Actress Jill Clayburgh Dead at 66

VIDEO: remembering Jill Clayburgh, George Anderson, Viktor Chernomyrdin and Theodore C. Sorensen.
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Hollywood and Broadway actress Jill Clayburgh has died at the age of 66 after fighting a 21-year battle with chronic lymphocytic leukemia. Clayburgh died Friday surrounded by family at her home in Lakeville, Conn., according to her husband, Tony Award-winning playwright David Rabe.

Perhaps best-known for her Oscar-nominated role in the 1978 film "An Unmarried Woman," Clayburgh forged a career portraying strong and confident women who were marked by certain flaws.

According to The Associated Press, Rabe said that she dealt with the disease courageously, quietly and privately, "and made it into an opportunity for her children to grow and be human."

In her role in "An Unmarried Women," released at the height of the late-1970s sexual revolution, Clayburgh portrayed a divorcee exploring her sexuality and new identity after her 16-year marriage falls apart. The following year she portrayed a teacher beginning a relationship with a recently divorced man played by Burt Reynolds in the hit "Starting Over;" a role that won her a second Oscar nod.

Most recently she portrayed matriarch Letitia 'Tish' Darling in ABC's 2007 series "Dirty Sexy Money" and will appear in the upcoming film "Love and Other Drugs," where she plays the mother of Jake Gyllenhaal's character.

"There was practically nothing for women to do on the screen in the 1950s and 1960s," Clayburgh said in an interview with The Associated Press while promoting "An Unmarried Woman" in 1978. "Sure, Marilyn Monroe was great, but she had to play a one-sided character, a vulnerable sex object. It was a real fantasy."

In addition to appearing on screen in a number of memorable roles, Clayburgh's Broadway credits include the hit "Design for Living" and the original production of Tom Stoppard's "Jumpers."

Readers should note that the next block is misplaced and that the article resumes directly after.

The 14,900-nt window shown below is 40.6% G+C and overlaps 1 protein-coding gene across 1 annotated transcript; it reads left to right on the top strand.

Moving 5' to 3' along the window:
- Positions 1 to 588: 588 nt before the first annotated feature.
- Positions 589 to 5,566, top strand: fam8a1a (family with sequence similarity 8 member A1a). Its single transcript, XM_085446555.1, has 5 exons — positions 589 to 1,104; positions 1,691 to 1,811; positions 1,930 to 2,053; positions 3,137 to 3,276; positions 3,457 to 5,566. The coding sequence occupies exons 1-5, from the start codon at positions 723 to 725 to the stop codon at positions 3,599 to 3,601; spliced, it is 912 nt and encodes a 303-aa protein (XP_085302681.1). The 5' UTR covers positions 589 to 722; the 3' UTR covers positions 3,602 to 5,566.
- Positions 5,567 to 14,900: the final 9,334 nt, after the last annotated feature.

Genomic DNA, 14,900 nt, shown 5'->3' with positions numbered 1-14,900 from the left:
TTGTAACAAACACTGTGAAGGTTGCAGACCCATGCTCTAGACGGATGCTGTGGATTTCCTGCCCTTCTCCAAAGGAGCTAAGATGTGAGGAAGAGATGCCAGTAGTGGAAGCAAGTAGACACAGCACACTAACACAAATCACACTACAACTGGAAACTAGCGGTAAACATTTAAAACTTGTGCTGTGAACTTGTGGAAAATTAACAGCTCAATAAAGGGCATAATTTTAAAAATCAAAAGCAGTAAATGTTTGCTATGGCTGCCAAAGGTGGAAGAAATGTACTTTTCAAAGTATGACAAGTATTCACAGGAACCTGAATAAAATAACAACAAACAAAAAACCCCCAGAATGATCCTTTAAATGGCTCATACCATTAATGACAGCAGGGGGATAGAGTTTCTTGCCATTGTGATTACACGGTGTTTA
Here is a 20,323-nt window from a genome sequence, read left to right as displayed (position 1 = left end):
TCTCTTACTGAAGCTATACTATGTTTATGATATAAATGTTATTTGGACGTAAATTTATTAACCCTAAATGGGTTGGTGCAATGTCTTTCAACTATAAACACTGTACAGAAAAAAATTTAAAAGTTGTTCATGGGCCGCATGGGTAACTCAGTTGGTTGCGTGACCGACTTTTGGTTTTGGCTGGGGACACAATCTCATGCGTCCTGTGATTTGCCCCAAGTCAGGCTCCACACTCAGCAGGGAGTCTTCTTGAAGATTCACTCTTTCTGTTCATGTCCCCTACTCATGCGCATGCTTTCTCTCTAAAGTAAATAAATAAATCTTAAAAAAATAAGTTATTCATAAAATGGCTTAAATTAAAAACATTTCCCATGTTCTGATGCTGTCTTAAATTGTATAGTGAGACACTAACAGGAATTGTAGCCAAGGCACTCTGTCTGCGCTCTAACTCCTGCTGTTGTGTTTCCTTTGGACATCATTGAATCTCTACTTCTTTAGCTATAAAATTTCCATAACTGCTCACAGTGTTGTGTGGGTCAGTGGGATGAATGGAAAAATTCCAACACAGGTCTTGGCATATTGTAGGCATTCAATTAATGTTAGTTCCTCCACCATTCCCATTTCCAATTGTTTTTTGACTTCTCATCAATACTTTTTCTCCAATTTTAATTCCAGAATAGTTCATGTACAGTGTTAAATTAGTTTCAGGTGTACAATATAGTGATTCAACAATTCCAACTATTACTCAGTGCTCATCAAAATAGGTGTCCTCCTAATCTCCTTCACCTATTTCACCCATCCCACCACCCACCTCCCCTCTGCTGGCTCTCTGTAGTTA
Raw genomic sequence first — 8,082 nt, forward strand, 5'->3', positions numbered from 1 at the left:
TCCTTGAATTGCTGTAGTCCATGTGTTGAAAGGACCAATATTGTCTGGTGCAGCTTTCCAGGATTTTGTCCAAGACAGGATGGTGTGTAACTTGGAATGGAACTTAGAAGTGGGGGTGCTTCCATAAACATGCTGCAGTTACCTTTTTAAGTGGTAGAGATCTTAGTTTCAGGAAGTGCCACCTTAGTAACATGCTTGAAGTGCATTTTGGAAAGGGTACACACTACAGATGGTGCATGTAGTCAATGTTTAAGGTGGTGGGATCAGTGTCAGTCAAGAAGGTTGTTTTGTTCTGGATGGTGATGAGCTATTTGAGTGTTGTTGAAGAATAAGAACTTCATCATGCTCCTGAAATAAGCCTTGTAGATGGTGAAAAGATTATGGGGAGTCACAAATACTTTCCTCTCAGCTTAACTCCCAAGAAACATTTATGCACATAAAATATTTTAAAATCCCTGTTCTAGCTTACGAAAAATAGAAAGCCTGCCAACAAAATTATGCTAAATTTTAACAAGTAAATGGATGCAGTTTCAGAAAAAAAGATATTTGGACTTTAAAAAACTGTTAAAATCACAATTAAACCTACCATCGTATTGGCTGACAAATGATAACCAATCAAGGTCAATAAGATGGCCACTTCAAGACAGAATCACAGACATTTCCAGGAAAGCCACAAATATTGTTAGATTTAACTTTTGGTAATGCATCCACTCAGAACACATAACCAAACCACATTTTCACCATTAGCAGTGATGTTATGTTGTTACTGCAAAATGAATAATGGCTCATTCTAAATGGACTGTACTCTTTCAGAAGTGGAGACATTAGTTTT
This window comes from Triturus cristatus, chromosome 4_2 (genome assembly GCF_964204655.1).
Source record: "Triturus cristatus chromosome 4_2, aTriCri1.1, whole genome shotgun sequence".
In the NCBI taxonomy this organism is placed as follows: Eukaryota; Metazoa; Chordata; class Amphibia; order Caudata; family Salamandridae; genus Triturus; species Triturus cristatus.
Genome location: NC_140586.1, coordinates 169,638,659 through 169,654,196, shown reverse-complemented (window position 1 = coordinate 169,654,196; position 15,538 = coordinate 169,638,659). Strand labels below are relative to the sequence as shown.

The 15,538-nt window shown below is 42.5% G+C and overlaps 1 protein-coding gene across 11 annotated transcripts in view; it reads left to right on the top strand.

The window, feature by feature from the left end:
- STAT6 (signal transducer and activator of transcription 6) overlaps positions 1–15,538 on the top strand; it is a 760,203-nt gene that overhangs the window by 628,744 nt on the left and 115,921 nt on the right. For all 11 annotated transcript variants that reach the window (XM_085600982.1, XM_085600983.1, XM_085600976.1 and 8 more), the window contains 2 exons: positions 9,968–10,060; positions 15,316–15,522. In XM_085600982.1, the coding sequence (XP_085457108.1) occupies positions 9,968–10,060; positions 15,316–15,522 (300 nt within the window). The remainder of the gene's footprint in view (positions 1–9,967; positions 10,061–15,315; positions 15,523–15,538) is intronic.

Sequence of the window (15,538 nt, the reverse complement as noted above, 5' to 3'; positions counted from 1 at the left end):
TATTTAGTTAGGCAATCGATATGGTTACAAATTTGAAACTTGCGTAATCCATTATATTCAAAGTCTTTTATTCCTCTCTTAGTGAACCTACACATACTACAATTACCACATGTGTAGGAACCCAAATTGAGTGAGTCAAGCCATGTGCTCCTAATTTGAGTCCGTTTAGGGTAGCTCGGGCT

Previous to her role on "Dirty Sexy Money," Clayburgh appeared on the hit "Ally McBeal" and received two Emmy nods -- for best actress in 1975 for portraying a tell-it-like-it-is prostitute in the ABC TV film "Hustling," and for her guest turn in 2005 as a vengeful plastic surgery patient on FX's "Nip/Tuck."

Born in New York City in 1944, Clayburgh's father was a vice president of two companies and her mother a secretary for Broadway producer David Merrick and her grandmother was famed Opera singer and New York socialite Alma Clayburgh.

While studying religion, philosophy and literature at Sarah Lawrence College, Clayburgh fell into drama and soon appeared opposite her close friend Robert DeNiro in fellow Sarah Lawrence graduate Brian DePalma's film "The Wedding Party" in 1969.

She soon headed to Broadway where she found work on musicals "Pippin" and "The Rothschilds." She worked steadily on the stage, screen and in television for the next 40 years.

"One of the funny things about actors is that people look at their careers in retrospect, as if they have a plan," she said in a 2005 interview. "Mostly you just get a call. You're just sitting there going, 'Oh, my God. I'm never going to work again. Oh, God. I'm too old. Maybe I should go and work for Howard Dean.' And then it changes."

She is survived by three children, including actress Lily Rabe, Michael Rabe and stepson Jason Rabe.

The Associated Press contributed to this report.

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